The United States has agreed
to lend Japan a geostationary environmental satellite to ensure
weather data from the Western Pacific are available continuously
should a weakening Japanese satellite fail, the Commerce Department’s
National Oceanic and Atmospheric Administration (NOAA)
announced today. The loan of this satellite sets the stage for
long-term mutual backup arrangements between the United States
and Japan.

The Geostationary
Operational Environmental Satellite
, GOES-9, will ensure
continuous geostationary meteorological coverage in the Western
Pacific, including U.S. territories, U.S. military facilities,
and U.S. military and commercial vessels in the region.

"This is especially important for severe weather prediction
and typhoon forecasting," said Vice Adm. Conrad
C. Lautenbacher, Jr.
, USN (ret.), Under Secretary of Commerce
for Oceans and Atmosphere, and NOAA Administrator. "Without
this backup agreement, the Japanese people and U.S. territories
and assets in the Pacific could be at risk due to severe weather."


GOES-9 will be readied to back
up the Geostationary Meteorological Satellite-5 (GMS-5), operated
by the Japan Meteorological Agency. GMS-5, launched in 1995,
is past its useful life and is encountering imaging problems
and fuel shortages. GOES-9, also launched in 1995 and currently
in storage mode, does not meet U.S. weather forecasting requirements,
but does have sounding and limited imaging capabilities which
will supply data comparable to that of the GMS-5 .

Japan’s Multifunctional Transportation
Satellite (MTSAT)-1 was planned as a replacement for GMS-5, but
experienced a launch failure in 1999. The replacement follow-on,
MTSAT-1R, is currently planned for launch in the summer of 2003.

In addition to continuous weather
coverage from the Western Pacific, the United States will receive
additional benefits from this agreement. NOAA’s
Command and Data Acquisition Station in Fairbanks
, Alaska,
will be upgraded to allow the United States to control a GOES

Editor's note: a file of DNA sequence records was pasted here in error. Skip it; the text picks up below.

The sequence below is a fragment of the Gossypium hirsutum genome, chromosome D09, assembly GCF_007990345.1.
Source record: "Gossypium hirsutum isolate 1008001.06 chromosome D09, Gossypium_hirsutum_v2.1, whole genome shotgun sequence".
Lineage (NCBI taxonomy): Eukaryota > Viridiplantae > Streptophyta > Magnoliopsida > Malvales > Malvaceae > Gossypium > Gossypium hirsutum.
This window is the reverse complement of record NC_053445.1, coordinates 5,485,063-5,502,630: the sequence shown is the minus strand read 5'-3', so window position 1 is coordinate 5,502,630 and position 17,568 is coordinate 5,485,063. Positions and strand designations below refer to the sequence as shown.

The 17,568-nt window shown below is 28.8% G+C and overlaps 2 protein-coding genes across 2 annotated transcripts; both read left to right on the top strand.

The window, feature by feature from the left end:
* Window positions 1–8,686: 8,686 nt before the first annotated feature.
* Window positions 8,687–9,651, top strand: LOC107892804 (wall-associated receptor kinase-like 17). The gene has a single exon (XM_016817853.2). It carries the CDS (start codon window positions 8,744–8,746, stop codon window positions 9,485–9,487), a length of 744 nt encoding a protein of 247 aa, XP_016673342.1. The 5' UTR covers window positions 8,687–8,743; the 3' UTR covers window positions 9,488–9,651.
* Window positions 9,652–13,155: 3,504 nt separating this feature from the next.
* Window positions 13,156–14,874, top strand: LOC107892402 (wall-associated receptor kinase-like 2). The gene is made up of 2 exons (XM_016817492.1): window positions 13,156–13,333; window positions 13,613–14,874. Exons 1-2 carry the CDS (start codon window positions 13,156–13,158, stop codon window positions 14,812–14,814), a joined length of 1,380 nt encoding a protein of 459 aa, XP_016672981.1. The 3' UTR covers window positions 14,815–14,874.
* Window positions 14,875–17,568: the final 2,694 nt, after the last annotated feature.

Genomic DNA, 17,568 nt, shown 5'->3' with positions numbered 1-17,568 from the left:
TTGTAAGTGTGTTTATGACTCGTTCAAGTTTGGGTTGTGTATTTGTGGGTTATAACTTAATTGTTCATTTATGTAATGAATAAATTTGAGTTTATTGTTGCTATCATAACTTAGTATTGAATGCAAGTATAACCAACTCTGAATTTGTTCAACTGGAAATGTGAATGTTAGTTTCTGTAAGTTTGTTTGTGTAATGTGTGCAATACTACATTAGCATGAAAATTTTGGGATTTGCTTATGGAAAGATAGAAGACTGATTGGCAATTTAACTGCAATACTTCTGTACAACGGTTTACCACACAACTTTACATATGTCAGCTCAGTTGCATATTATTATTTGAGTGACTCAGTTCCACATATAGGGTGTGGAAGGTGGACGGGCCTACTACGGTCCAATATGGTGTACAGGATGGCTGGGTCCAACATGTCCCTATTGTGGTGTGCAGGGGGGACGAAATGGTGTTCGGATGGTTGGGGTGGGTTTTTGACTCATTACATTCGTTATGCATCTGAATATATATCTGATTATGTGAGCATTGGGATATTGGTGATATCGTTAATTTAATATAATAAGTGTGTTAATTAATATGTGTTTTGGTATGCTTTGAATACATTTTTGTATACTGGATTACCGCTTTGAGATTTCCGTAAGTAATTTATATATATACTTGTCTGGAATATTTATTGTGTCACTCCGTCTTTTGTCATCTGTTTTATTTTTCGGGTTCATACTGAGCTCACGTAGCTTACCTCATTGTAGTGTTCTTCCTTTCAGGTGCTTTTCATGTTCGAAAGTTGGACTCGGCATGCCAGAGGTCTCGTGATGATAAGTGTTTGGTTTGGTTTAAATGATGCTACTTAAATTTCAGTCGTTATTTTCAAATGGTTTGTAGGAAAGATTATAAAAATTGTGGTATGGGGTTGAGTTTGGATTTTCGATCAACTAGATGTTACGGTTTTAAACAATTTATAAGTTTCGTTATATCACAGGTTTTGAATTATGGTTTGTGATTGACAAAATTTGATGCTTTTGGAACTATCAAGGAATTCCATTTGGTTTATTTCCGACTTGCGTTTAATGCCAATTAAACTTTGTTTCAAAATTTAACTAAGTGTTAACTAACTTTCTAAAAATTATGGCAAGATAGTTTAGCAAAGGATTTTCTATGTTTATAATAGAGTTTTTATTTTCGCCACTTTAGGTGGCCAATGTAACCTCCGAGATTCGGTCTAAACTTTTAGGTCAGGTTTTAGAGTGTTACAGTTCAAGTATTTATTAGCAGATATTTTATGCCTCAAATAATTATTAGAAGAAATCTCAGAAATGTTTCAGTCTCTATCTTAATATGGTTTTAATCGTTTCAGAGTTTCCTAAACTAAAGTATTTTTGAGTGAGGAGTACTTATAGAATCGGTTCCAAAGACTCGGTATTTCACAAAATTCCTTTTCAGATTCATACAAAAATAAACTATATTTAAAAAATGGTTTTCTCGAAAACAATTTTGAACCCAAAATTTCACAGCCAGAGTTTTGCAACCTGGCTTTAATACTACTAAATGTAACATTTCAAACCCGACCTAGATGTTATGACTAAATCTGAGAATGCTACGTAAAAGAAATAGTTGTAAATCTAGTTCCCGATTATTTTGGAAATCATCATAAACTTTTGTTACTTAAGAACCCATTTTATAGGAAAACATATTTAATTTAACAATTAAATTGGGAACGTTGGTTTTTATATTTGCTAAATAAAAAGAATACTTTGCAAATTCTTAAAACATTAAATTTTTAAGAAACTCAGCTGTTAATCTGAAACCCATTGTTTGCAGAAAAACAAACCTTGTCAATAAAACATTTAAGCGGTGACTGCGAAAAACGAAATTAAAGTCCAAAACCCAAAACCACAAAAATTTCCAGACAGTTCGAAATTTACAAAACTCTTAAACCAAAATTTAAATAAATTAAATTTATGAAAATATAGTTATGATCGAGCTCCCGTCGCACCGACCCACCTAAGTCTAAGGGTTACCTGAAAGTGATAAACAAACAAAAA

Satellite over the Western Pacific. This would be needed if weather
or another disaster were to disable the prime GOES station at
Wallops, Virginia.

The Japan
Meteorological Agency
will pay for all upgrades and operations
costs. The agreement also lays the groundwork for a separate
long-term mutual backup agreement, which would enable the United
States to call on Japan if the United States had problems with
one of its geostationary satellites.

Today’s agreement is an important
step toward ensuring global coverage for environmental observations
through exemplary international cooperation.

NOAA’s satellites are operated
by the National Environmental Satellite, Data, and Information
Service (NOAA Satellite
and Data Service
), the nation’s primary source of space-based
meteorological and climate data. NOAA Satellite and Data Service
operates the nation’s environmental satellites, which are used
for weather forecasting, climate monitoring, and other environmental
applications such as fire detection, ozone monitoring, and sea
surface temperature measurements.

NOAA Satellite and Data Service
also operates three data centers, which house global data bases
in climatology, oceanography, solid earth geophysics, marine
geology and geophysics, solar-terrestrial physics, and paleoclimatology.
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